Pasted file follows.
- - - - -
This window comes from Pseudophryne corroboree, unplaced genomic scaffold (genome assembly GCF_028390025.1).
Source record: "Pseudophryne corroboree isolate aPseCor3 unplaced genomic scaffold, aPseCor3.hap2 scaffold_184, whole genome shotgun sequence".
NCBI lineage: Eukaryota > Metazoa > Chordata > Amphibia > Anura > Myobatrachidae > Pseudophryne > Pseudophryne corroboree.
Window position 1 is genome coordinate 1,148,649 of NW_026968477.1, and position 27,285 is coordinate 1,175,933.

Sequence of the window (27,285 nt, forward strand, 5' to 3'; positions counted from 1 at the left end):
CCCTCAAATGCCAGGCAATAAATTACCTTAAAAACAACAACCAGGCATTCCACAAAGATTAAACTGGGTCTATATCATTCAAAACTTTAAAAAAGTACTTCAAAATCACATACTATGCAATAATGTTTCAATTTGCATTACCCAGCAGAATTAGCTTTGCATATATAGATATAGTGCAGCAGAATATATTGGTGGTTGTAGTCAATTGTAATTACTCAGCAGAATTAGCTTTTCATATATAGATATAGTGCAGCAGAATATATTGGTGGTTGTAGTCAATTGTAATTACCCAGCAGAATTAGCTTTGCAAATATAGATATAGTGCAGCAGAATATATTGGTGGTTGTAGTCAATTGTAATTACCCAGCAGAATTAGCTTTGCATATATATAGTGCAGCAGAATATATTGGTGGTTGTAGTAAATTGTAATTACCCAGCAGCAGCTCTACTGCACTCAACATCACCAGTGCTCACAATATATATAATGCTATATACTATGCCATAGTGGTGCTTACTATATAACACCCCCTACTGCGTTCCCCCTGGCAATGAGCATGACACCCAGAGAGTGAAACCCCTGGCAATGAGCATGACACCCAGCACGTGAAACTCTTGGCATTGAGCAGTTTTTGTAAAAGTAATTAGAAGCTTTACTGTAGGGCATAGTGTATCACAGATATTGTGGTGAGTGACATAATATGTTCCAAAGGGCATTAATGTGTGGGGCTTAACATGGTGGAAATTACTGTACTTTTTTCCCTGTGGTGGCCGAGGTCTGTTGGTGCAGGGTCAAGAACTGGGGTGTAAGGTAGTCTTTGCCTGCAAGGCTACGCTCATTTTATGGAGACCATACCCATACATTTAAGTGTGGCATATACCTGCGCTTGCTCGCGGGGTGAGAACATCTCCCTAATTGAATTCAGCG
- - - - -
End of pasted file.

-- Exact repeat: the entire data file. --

This window comes from Pseudophryne corroboree, unplaced genomic scaffold (genome assembly GCF_028390025.1).
Source record: "Pseudophryne corroboree isolate aPseCor3 unplaced genomic scaffold, aPseCor3.hap2 scaffold_184, whole genome shotgun sequence".
NCBI lineage: Eukaryota > Metazoa > Chordata > Amphibia > Anura > Myobatrachidae > Pseudophryne > Pseudophryne corroboree.
Window position 1 is genome coordinate 1,148,649 of NW_026968477.1, and position 27,285 is coordinate 1,175,933.

Sequence of the window (27,285 nt, forward strand, 5' to 3'; positions counted from 1 at the left end):
CCCTCAAATGCCAGGCAATAAATTACCTTAAAAACAACAACCAGGCATTCCACAAAGATTAAACTGGGTCTATATCATTCAAAACTTTAAAAAAGTACTTCAAAATCACATACTATGCAATAATGTTTCAATTTGCATTACCCAGCAGAATTAGCTTTGCATATATAGATATAGTGCAGCAGAATATATTGGTGGTTGTAGTCAATTGTAATTACTCAGCAGAATTAGCTTTTCATATATAGATATAGTGCAGCAGAATATATTGGTGGTTGTAGTCAATTGTAATTACCCAGCAGAATTAGCTTTGCAAATATAGATATAGTGCAGCAGAATATATTGGTGGTTGTAGTCAATTGTAATTACCCAGCAGAATTAGCTTTGCATATATATAGTGCAGCAGAATATATTGGTGGTTGTAGTAAATTGTAATTACCCAGCAGCAGCTCTACTGCACTCAACATCACCAGTGCTCACAATATATATAATGCTATATACTATGCCATAGTGGTGCTTACTATATAACACCCCCTACTGCGTTCCCCCTGGCAATGAGCATGACACCCAGAGAGTGAAACCCCTGGCAATGAGCATGACACCCAGCACGTGAAACTCTTGGCATTGAGCAGTTTTTGTAAAAGTAATTAGAAGCTTTACTGTAGGGCATAGTGTATCACAGATATTGTGGTGAGTGACATAATATGTTCCAAAGGGCATTAATGTGTGGGGCTTAACATGGTGGAAATTACTGTACTTTTTTCCCTGTGGTGGCCGAGGTCTGTTGGTGCAGGGTCAAGAACTGGGGTGTAAGGTAGTCTTTGCCTGCAAGGCTACGCTCATTTTATGGAGACCATACCCATACATTTAAGTGTGGCATATACCTGCGCTTGCTCGCGGGGTGAGAACATCTCCCTAATTGAATTCAGCG